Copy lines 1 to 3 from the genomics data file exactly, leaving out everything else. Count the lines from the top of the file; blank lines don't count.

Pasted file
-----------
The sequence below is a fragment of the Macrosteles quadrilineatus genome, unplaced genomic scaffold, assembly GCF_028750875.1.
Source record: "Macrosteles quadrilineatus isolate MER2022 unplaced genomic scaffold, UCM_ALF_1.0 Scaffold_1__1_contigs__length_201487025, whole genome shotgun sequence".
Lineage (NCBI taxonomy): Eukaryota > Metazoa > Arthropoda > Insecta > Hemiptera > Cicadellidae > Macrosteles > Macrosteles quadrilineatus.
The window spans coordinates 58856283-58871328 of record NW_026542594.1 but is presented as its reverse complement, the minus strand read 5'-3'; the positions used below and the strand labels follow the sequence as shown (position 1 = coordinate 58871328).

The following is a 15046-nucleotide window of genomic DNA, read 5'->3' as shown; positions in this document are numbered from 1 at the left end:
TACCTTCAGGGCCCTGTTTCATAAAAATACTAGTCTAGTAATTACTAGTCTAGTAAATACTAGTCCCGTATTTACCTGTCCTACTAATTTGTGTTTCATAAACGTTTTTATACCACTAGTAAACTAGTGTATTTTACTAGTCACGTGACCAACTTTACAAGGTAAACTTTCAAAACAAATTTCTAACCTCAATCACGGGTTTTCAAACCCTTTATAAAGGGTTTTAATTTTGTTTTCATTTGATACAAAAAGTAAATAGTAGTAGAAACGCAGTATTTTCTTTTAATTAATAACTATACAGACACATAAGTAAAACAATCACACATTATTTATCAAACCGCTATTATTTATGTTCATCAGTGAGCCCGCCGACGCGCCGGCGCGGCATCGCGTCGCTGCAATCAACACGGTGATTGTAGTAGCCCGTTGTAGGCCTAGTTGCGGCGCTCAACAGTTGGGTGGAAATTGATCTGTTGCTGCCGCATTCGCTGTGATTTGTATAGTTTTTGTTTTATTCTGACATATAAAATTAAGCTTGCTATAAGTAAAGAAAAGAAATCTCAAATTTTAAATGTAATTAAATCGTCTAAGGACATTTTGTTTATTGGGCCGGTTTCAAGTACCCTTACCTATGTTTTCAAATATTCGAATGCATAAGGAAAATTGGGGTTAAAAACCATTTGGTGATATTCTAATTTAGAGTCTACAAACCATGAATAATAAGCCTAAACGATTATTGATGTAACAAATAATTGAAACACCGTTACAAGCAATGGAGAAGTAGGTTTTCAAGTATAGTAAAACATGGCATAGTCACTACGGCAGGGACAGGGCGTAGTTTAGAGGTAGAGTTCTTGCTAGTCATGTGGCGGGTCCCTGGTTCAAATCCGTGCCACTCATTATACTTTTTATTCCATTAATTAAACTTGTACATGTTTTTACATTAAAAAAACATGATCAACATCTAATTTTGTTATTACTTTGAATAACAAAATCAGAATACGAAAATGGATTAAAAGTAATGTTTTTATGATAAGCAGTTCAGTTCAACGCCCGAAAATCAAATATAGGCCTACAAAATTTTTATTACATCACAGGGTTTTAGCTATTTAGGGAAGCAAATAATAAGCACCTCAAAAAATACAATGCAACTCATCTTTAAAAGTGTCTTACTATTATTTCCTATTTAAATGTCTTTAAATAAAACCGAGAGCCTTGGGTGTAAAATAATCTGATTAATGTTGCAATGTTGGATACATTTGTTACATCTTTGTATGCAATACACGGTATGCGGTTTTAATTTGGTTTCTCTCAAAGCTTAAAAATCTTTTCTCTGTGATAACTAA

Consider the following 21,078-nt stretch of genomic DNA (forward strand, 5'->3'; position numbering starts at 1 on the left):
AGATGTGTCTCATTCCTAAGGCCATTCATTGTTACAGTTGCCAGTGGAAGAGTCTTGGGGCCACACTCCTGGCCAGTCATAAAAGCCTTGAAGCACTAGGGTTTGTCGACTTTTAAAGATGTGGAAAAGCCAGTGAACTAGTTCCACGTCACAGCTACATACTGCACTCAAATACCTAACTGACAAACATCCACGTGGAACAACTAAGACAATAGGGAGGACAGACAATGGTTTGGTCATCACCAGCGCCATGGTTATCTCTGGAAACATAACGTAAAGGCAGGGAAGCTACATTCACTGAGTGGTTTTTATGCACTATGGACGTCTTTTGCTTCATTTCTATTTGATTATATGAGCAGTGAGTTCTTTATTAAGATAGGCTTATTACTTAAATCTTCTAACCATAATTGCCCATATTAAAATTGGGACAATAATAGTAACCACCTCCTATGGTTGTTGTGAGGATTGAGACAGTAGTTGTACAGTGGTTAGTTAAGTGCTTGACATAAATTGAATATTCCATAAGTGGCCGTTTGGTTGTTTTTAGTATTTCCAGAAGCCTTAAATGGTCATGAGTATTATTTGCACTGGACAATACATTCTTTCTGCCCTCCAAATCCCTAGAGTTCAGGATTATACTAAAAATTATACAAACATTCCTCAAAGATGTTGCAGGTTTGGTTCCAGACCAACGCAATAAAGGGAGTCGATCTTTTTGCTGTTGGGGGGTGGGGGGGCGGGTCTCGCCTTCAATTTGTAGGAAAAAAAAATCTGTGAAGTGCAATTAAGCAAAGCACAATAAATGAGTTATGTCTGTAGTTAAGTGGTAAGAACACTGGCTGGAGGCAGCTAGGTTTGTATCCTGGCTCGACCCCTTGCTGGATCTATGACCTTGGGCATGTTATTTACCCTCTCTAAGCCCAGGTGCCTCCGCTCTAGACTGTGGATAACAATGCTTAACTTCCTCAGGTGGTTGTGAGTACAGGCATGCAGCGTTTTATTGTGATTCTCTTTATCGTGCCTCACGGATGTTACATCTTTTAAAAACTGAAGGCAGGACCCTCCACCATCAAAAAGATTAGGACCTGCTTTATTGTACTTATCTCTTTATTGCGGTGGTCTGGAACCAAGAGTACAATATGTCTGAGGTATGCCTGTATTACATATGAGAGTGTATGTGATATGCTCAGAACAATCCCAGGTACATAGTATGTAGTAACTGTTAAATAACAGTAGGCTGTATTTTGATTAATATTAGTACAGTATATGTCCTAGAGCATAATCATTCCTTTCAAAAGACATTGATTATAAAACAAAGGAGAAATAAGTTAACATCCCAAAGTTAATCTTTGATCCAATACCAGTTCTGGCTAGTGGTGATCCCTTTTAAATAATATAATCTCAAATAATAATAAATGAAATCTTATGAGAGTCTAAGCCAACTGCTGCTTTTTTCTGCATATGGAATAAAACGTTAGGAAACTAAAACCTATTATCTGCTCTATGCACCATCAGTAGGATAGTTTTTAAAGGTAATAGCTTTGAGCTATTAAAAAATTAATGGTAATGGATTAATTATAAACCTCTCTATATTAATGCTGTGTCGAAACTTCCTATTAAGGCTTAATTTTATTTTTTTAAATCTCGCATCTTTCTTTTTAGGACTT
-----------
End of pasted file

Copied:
The sequence below is a fragment of the Macrosteles quadrilineatus genome, unplaced genomic scaffold, assembly GCF_028750875.1.
Source record: "Macrosteles quadrilineatus isolate MER2022 unplaced genomic scaffold, UCM_ALF_1.0 Scaffold_1__1_contigs__length_201487025, whole genome shotgun sequence".
Lineage (NCBI taxonomy): Eukaryota > Metazoa > Arthropoda > Insecta > Hemiptera > Cicadellidae > Macrosteles > Macrosteles quadrilineatus.